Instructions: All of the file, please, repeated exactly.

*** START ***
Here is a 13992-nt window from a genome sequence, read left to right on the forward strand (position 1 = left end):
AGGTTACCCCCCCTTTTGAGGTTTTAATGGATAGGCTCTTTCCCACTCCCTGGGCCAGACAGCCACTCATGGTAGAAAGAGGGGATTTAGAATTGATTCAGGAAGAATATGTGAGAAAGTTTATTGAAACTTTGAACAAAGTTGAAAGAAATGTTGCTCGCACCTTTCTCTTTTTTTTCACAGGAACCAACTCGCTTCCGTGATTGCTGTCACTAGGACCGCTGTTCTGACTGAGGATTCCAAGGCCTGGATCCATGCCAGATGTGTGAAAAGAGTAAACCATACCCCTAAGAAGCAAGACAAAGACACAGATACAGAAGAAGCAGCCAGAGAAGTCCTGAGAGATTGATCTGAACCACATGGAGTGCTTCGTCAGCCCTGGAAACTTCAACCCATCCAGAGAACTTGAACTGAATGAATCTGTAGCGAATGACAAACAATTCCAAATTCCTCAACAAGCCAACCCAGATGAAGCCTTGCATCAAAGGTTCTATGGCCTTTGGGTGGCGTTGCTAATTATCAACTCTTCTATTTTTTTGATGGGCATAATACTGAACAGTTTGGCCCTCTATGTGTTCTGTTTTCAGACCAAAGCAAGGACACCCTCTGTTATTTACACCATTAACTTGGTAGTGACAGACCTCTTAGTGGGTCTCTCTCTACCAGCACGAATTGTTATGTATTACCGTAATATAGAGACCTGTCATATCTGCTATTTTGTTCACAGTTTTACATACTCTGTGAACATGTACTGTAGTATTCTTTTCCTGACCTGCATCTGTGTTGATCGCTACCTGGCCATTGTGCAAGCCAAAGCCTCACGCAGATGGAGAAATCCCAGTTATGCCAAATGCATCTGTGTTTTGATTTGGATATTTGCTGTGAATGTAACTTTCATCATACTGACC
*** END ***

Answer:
Here is a 13992-nt window from a genome sequence, read left to right on the forward strand (position 1 = left end):
AGGTTACCCCCCCTTTTGAGGTTTTAATGGATAGGCTCTTTCCCACTCCCTGGGCCAGACAGCCACTCATGGTAGAAAGAGGGGATTTAGAATTGATTCAGGAAGAATATGTGAGAAAGTTTATTGAAACTTTGAACAAAGTTGAAAGAAATGTTGCTCGCACCTTTCTCTTTTTTTTCACAGGAACCAACTCGCTTCCGTGATTGCTGTCACTAGGACCGCTGTTCTGACTGAGGATTCCAAGGCCTGGATCCATGCCAGATGTGTGAAAAGAGTAAACCATACCCCTAAGAAGCAAGACAAAGACACAGATACAGAAGAAGCAGCCAGAGAAGTCCTGAGAGATTGATCTGAACCACATGGAGTGCTTCGTCAGCCCTGGAAACTTCAACCCATCCAGAGAACTTGAACTGAATGAATCTGTAGCGAATGACAAACAATTCCAAATTCCTCAACAAGCCAACCCAGATGAAGCCTTGCATCAAAGGTTCTATGGCCTTTGGGTGGCGTTGCTAATTATCAACTCTTCTATTTTTTTGATGGGCATAATACTGAACAGTTTGGCCCTCTATGTGTTCTGTTTTCAGACCAAAGCAAGGACACCCTCTGTTATTTACACCATTAACTTGGTAGTGACAGACCTCTTAGTGGGTCTCTCTCTACCAGCACGAATTGTTATGTATTACCGTAATATAGAGACCTGTCATATCTGCTATTTTGTTCACAGTTTTACATACTCTGTGAACATGTACTGTAGTATTCTTTTCCTGACCTGCATCTGTGTTGATCGCTACCTGGCCATTGTGCAAGCCAAAGCCTCACGCAGATGGAGAAATCCCAGTTATGCCAAATGCATCTGTGTTTTGATTTGGATATTTGCTGTGAATGTAACTTTCATCATACTGACC